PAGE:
A recent study found that pulmonary rehabilitation after hospitalization for chronic obstructive pulmonary disease (COPD) resulted in a net cost savings.
A study published in JAMA Network Open found that pulmonary rehabilitation (PR) was effective at reducing costs for patients with chronic obstructive pulmonary disease (COPD) after a hospitalization. They also found improvements in quality-adjusted life expectancy (QALE) for patients who went to PR.
The researchers created a Markov microsimulation model of outcomes after a hospital discharge for a COPD-related hospitalization. They compared a situation with universal PR vs no PR in the US health care system, and they used a lifetime time horizon but assumed that PR would occur within 90 days of index admission, PR would not continue after the first year, and PR would have no cost outcomes beyond the first year.
Data came from literature published between October 1, 2001, and April 1, 2021. The primary data source for this study was an analysis of Medicare beneficiaries who were living with COPD between January 1, 2014, and December 31, 2015; patients in this study had a mean age of 76.9 years and 58.6% of them were women.
Model parameters were taken from 2 analyses of fee-for service Medicare enrollees who were 65 years or older and hospitalized for COPD in 2014. Estimates from the propensity-matched cohorts were used for 1-year mortality, hospital readmission, and number of days per person-year in the hospital calculations. All costs were represented in 2020 US$.
PR was demonstrated as having a lifetime net cost savings of $5721 (95% prediction interval, $3307-$8388) per patient and an improved QALE (gain of 0.53 years; 95% prediction interval, 0.43-0.63) due to reductions in number of days in the hospital or skilled nursing facility.
Researchers found that the savings in the first year after hospitalization were $8226 (95% prediction interval, $5348-10,873); mean savings in the first year were $8667 per patient for the health system perspective.
PR remained cost saving even if it only prevented readmissions and didn’t improve quality of life or mortality (mean savings, $7607 per patient) unless the HR for readmission was less than 0.89. Incremental quality-adjusted life-years would decrease to 0.41 (compared with 0.43) if PR did not improve quality of life but reduced rehospitalizations and mortality.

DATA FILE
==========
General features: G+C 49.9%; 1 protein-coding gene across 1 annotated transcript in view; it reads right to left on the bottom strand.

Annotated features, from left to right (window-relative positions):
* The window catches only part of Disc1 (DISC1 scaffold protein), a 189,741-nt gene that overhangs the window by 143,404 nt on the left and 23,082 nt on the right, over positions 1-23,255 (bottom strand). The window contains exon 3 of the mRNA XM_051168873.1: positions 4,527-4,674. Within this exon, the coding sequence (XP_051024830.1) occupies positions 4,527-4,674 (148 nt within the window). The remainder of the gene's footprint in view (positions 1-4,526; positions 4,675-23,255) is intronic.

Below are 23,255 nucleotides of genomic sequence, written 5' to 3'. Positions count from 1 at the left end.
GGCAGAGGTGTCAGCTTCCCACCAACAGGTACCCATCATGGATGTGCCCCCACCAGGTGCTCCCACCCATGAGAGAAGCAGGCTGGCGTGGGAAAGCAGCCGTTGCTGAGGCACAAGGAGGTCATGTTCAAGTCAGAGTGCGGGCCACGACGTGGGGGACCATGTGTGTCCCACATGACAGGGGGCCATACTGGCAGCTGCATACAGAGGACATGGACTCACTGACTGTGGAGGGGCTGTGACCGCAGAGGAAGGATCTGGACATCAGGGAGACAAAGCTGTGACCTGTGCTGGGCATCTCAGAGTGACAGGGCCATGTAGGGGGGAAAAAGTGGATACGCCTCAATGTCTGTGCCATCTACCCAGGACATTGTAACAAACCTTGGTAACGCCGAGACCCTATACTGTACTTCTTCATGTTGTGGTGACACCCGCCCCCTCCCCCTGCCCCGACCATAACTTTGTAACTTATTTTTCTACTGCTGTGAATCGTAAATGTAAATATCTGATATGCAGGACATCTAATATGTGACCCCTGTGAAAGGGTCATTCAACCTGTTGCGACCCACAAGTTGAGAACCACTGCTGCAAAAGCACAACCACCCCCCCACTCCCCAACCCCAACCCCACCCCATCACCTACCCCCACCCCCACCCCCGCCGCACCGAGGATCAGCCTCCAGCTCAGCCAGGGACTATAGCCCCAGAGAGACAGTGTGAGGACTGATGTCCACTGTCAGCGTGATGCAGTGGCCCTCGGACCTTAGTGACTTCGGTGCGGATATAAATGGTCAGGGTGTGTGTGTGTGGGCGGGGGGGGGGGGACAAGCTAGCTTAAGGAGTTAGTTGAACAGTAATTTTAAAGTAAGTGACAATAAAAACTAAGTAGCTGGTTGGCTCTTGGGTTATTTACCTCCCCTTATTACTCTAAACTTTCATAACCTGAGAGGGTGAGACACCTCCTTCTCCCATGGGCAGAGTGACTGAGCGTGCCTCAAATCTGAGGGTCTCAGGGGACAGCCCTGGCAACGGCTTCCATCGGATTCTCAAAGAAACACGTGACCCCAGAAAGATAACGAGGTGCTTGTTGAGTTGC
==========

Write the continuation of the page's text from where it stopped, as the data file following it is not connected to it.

There were some limitations to this study. The results of this study depend on the validity of the model; validity, precision, and applicability of the data used for parameters; and the extent of plausible scenarios being explored. The study’s primary source used propensity weighting to account for differences between patients who used PR and did not use PR. However, estimates of the distribution of Global Initiative for Obstructive Lung Disease stages came from European studies that may not be generalizable.
The analysis used the distribution of attended PR visits rather than a completed PR course, which may underestimate cost and effectiveness. Costs vary by region, which may have led to an underestimation of cost of PR in specific locations. The results of the study were also not validated.
The researchers concluded that their study suggests that PR was effective in saving money in patients who had been hospitalized with COPD. QALE was also improved in patients with COPD who underwent PR after hospitalization.
“Given these findings, payers—particularly Medicare—would identify policies that would increase access and adherence to PR programs for patients living with COPD,” the authors wrote.
Mosher CL, Nanna MG, Jawitz OK, et al. Cost-effectiveness of pulmonary rehabilitation among US adults with chronic obstructive pulmonary disease. JAMA Netw Open. 2022;5(6):e2218189. doi:10.1001/jamanetworkopen.2022.18189